VAT-induced economic lull "short-lived", says BMI

The UAE's and Saudi Arabia's PMI indices fell for the month of January as businesses placed orders in advance of VAT implementation

Researchers will examine the spending habits of thousands of families throughout 2019. Mona Al Marzooqi / The National
Powered by automated translation

Declines in the purchasing managers indices for Saudi Arabia and the UAE are likely to be "short-lived" and reflective of the short-term impact of the introduction of value-added tax in both economies, according to BMI Research.

"We expect the slump in business sentiment to prove temporary, as rising oil prices and the move towards more expansionary fiscal policies will support confidence in the quarters ahead," said the note.

Emirates NBD’s UAE Purchasing Managers' Index fell to 56.8 in January form 57.7 in December, the lender said last week. The seasonally-adjusted Saudi Arabia PMI also declined to 53 in January from 57.3 in December, as business conditions for the non-oil private sector recorded the slowest improvement since August 2009 when the index was first published. A reading above 50 suggests the non-oil economy is growing, while a reading below 50 suggests a contraction.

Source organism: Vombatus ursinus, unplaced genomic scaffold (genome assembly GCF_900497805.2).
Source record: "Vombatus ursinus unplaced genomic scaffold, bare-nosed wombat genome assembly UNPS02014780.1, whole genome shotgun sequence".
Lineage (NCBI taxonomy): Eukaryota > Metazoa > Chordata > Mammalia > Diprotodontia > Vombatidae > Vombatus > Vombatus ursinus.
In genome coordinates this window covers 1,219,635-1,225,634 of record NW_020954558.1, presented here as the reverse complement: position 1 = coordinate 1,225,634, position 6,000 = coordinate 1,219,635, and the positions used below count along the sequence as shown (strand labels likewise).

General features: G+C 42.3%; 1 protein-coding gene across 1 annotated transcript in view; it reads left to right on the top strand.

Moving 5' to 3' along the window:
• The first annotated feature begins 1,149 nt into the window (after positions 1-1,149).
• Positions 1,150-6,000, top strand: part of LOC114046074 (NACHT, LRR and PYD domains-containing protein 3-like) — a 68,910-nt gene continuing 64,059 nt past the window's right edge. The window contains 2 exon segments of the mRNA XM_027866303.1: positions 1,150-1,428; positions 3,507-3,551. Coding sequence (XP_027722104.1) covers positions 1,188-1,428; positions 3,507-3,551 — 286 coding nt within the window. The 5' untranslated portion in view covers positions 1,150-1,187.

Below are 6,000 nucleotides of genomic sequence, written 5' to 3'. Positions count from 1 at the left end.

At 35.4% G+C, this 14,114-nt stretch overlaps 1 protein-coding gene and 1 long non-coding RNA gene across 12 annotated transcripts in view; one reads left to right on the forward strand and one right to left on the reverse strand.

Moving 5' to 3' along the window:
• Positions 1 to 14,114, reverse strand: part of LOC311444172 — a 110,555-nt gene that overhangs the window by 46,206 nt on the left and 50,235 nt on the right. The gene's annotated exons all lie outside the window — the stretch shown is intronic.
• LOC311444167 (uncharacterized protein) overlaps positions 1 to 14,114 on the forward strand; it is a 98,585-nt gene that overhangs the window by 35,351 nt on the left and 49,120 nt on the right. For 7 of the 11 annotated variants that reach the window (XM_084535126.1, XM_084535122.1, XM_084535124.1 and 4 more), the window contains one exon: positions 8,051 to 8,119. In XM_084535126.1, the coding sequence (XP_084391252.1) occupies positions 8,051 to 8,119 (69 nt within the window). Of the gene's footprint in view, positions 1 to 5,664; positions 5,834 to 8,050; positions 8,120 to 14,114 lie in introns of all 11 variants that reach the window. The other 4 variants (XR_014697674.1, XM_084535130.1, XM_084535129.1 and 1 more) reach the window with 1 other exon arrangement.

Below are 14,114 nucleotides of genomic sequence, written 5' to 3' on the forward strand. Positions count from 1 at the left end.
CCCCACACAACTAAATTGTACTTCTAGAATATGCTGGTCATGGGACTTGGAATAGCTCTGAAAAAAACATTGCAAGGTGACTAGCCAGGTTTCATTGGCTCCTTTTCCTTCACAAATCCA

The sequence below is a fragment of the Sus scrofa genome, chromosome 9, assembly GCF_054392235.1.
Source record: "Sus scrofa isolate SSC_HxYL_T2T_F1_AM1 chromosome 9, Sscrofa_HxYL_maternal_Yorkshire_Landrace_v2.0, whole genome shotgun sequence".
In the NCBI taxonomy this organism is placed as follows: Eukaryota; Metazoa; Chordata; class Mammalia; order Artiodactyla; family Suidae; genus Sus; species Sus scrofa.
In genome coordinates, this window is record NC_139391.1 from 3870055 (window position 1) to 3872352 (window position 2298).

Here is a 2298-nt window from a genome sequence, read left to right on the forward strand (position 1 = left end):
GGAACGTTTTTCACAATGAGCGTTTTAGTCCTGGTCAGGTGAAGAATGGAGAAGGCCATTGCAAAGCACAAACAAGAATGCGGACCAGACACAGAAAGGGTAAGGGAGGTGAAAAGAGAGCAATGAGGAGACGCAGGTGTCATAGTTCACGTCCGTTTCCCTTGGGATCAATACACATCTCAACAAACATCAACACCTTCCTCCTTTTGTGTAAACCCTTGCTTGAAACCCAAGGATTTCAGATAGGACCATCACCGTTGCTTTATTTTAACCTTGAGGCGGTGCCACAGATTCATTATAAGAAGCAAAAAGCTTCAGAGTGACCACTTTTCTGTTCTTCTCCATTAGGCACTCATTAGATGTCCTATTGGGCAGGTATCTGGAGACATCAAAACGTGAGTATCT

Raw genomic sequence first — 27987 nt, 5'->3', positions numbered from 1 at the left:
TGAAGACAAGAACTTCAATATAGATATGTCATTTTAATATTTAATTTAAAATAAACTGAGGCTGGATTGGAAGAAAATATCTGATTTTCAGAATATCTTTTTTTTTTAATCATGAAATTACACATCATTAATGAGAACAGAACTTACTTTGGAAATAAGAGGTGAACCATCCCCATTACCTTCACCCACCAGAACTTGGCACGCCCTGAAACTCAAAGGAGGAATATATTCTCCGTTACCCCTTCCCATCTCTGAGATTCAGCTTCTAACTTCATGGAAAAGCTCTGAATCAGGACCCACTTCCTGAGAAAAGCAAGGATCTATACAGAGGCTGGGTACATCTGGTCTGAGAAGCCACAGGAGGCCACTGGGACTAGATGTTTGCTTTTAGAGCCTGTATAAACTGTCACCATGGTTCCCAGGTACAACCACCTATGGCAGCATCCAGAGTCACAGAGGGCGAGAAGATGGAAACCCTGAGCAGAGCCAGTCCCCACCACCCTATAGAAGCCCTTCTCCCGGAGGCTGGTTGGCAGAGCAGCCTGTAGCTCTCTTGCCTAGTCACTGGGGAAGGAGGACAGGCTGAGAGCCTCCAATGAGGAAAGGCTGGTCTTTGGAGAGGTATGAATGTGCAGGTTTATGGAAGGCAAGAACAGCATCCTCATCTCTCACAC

Orders placed by businesses in anticipation of VAT triggered a temporary slowdown in activity, noted the report.


Read more:


BMI, a Fitch subsidiary forecast real GDP for Saudi Arabia and the UAE to grow 1.6 per cent and 2.8 per cent respectively, up from what it expects was a contraction in both economies at the rate of 0.5 per cent in the former and 1.8 per cent in the latter.

It cautioned, however that growth projections for Saudi Arabia remained weaker as business sentiment in the country was viewed as more "vulnerable" following the introduction of VAT.

Expansionary budgets in both countries, as well as infrastructure plans to meet UAE's Expo requirements as well as Saudi Arabia's Vision 2030 is set to revive flagging economic activity at the start of the year.